There is a street full of poetry near my piso.

This is about the “pale princess of Aitana.” (Aitana is a mountain near here, and the name of a few of my students.)

I like the last line. She goes looking for scissors to cut her skirt short.


Rough Draft

We lost it,
the road trickling away into the trees,
across from your old apartment.
Watching it over the rims of coffeecups, we wanted to follow it.
Our eyelids ached for new worlds.

I got lost, and was lost, and I lost.
I was paper-snowflake-full of loss.

I got on buses just to forget my stop.
I wanted to follow roads past their last logical destination,
as though their ends would be
new languages in new mouths,
or a time machine
or the sea.

Oh deliver me from stale circles,
the cul-de-sac scars of suburbia.
Oh deliver me from hallways of
doors slammed shut,
oh deliver me
from intricate mechanics of locks.

I opened my own window, climbed right into
the sky, and the omniscience of satellites.
I saw that road in winter;
saw it fade out fast in the small patch of woods
next to the drab rectangles of strip malls.

I was too young to remember when I first saw the ocean,
but know how to wait for it,
pushing small feet through sand,
handfuls of grass scraping through fingers.

We wanted the most when we had the least,
climbing across the inches,
eyes closed and throats dry.
At the top, the horizon unfolded itself,
and our bodies disappeared.
Our thirst faded, emptying out our eyes.

Misplaced Irrelevance.

Driving Conditions

As for me I am little more than a fire hazard:
sleep alongside wires, dream dry kindling dreams,
fields crisp at the edges, heat lightning in summer,
and in winter almost-daylight where cold air
leaches all the moisture out my eyes.

On Michigan roads I am Michigan weather,
sleet sky dark too early. Crying torrents on the interstate
until the salt films up the windshield,
storms pass, red in the eyes.
All I wanted was to be the passenger,
in no kind of dark,
sunburnt, sky-full,
one foot out of the window –

(Never could make it through those doorways,
never could wait long enough for
keys untangling locks)

And I have been writing the same poem
for several years running.

Imaginary pieces and all–
red earrings, blue stockings,
light unbuttoning itself across collarbones.

Still certain sensory slants
make me want to brush my teeth,
cut my hair,
book transatlantic flights.
Peel myself out of one more skin.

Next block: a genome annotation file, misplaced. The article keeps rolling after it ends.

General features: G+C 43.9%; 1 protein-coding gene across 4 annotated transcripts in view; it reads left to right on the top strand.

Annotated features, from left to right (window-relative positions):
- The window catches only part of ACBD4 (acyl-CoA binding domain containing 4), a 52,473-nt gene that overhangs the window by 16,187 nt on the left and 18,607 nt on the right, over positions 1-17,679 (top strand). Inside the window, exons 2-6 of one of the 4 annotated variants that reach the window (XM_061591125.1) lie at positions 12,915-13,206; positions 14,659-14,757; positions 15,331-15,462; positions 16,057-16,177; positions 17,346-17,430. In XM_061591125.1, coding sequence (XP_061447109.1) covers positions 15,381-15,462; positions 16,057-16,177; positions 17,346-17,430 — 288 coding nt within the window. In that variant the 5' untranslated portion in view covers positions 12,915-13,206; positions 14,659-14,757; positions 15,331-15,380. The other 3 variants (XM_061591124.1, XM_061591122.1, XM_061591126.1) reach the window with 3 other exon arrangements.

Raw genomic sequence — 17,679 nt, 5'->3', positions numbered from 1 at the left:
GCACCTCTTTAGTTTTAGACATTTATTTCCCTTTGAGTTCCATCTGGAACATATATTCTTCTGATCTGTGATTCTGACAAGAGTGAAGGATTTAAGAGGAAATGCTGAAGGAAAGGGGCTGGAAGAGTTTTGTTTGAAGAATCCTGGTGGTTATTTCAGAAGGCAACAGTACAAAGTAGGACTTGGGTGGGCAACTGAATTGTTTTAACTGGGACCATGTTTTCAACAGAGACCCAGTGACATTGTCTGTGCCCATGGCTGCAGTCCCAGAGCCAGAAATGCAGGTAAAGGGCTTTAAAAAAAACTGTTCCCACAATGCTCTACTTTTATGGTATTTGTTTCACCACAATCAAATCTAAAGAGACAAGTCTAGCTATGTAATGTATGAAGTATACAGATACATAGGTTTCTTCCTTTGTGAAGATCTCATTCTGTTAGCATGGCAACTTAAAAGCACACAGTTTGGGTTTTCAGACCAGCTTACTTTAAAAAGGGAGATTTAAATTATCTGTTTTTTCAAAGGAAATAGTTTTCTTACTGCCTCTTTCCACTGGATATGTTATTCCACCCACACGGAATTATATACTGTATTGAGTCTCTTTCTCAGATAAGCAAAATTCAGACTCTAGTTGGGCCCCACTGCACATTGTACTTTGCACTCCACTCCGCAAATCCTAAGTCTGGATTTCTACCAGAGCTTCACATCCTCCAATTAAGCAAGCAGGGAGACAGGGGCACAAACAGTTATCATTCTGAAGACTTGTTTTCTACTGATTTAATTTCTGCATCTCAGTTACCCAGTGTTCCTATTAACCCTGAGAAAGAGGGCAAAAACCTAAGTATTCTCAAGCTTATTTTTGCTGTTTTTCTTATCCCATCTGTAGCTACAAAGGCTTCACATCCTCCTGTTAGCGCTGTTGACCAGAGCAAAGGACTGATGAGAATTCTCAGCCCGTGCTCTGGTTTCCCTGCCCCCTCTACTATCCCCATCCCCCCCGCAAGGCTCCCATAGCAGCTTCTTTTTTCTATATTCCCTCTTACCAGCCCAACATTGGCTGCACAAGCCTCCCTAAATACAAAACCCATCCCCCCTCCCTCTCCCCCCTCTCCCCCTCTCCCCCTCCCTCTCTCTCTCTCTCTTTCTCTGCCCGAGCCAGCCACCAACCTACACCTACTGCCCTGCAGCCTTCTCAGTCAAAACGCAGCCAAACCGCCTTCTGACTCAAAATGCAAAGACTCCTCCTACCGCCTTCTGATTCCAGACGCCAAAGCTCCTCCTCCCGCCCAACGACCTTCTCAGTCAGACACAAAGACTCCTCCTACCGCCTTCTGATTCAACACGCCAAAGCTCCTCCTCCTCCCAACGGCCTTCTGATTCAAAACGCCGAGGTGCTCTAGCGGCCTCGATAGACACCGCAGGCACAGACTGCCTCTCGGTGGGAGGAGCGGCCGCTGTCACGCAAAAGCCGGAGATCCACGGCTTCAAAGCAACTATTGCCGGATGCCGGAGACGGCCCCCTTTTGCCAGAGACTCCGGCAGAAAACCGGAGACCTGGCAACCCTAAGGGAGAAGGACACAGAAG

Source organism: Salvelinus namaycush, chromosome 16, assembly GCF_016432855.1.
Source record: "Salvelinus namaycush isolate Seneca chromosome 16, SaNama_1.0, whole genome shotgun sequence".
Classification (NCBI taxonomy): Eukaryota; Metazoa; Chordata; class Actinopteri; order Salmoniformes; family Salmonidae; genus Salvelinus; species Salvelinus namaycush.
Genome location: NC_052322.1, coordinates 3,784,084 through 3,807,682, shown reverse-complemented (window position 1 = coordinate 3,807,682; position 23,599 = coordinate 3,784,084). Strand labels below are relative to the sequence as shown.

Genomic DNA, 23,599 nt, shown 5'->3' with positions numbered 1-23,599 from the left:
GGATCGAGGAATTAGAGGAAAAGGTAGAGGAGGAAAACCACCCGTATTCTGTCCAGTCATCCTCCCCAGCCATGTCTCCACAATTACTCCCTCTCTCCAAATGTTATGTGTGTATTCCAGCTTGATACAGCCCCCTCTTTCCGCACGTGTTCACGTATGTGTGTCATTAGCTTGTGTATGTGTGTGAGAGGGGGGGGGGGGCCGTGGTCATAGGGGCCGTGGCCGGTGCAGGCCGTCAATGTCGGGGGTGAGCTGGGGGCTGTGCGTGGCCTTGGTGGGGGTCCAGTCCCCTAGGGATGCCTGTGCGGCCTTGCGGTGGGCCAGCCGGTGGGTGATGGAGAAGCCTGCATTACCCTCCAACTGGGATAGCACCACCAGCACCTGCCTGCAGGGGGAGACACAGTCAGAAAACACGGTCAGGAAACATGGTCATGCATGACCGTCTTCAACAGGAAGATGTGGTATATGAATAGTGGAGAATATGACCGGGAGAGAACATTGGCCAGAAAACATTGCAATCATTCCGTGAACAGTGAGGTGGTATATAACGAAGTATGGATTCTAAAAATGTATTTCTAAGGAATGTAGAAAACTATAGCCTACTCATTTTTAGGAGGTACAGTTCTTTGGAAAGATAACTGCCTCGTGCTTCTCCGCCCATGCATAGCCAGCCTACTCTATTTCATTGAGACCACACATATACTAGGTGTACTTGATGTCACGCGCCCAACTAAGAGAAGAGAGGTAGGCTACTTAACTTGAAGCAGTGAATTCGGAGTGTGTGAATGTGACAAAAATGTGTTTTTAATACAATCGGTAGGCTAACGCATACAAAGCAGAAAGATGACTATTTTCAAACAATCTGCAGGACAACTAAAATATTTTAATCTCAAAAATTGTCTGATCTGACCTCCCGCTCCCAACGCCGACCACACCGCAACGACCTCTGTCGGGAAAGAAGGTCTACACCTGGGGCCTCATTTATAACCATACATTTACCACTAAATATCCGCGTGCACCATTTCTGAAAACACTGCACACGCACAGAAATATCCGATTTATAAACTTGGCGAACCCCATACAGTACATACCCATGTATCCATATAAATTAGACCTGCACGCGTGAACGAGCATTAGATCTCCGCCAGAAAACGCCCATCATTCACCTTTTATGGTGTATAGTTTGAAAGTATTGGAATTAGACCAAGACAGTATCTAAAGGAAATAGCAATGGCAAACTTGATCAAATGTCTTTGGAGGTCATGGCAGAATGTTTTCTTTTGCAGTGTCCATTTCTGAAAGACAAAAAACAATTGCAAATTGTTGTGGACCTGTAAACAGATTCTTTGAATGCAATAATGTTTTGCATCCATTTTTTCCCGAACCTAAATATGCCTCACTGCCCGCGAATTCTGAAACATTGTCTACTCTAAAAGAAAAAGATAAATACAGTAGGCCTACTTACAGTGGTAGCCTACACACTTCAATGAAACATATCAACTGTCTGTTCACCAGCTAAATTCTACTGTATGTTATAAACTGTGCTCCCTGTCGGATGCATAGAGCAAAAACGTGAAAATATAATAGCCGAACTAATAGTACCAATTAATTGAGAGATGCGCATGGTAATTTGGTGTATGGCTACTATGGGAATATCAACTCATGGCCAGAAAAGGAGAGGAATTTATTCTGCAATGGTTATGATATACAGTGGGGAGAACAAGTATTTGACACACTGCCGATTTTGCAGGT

Poem Tartle

I used to have this book which is a longer version of this web page. Other language nerds will enjoy.

I’ve been thinking all day about this poem I read years and years ago, that I really want to find again. The only detail I can recall – outside of the overall visceral feeling of the poem – is that it included a vacuum salesman, demonstrating how to vacuum a mattress.

Apparently this is not enough identifying information for google to find me the name of the poem or anything other than a surreal trip through some search engine innards.

Some days my sole source of self-knowledge are in the words and images that I find myself craving.

I have paint & canvasses & charcoal pencils & pads of paper blank with opportunity, sitting in my dining room. But I am in front of a computer screen trying to write website reviews, and getting lost on a fruitless wild-poem-chase.

My throat hurts. It is gorgeous outside. I need to be productive. I want to go stand next to water, I want to cut my hair, I want to write little pointy words on blank paper with the perfect ballpoint pen.

Magritte is Ma-great

A place of palaces

When I was younger – beginning in high school – I papered my walls with poems that I found. Rediscovering them years later is fun.

And while more recent recollections are easily dredged up, certain flavors of nostalgia make me want to go wander through the old, old ruins that are found across oceans.

I Have Been Through The Gates
Charlotte Mew (1869 – 1928)

His heart to me, was a place of palaces
And pinnacles and shining towers;
I saw it then as we see things in dreams,
I do not remember how long I slept;
I remember the tress, and the high, white walls,
And how the sun was always on the towers;
The walls are standing to-day, and the gates;
I have been through the gates, I have groped,
I have crept back, back.
There is dust in the streets, and blood;
They are empty; darkness is over them;
His heart is a place with the lights gone out,
Forsaken by great winds and the heavenly rain,
Unclean and unswept,
Like the heart of the holy city,
Old blind, beautiful Jerusalem;
Over which Christ wept.

Ruins of a nearly thousand-year-old monastery in Santiago.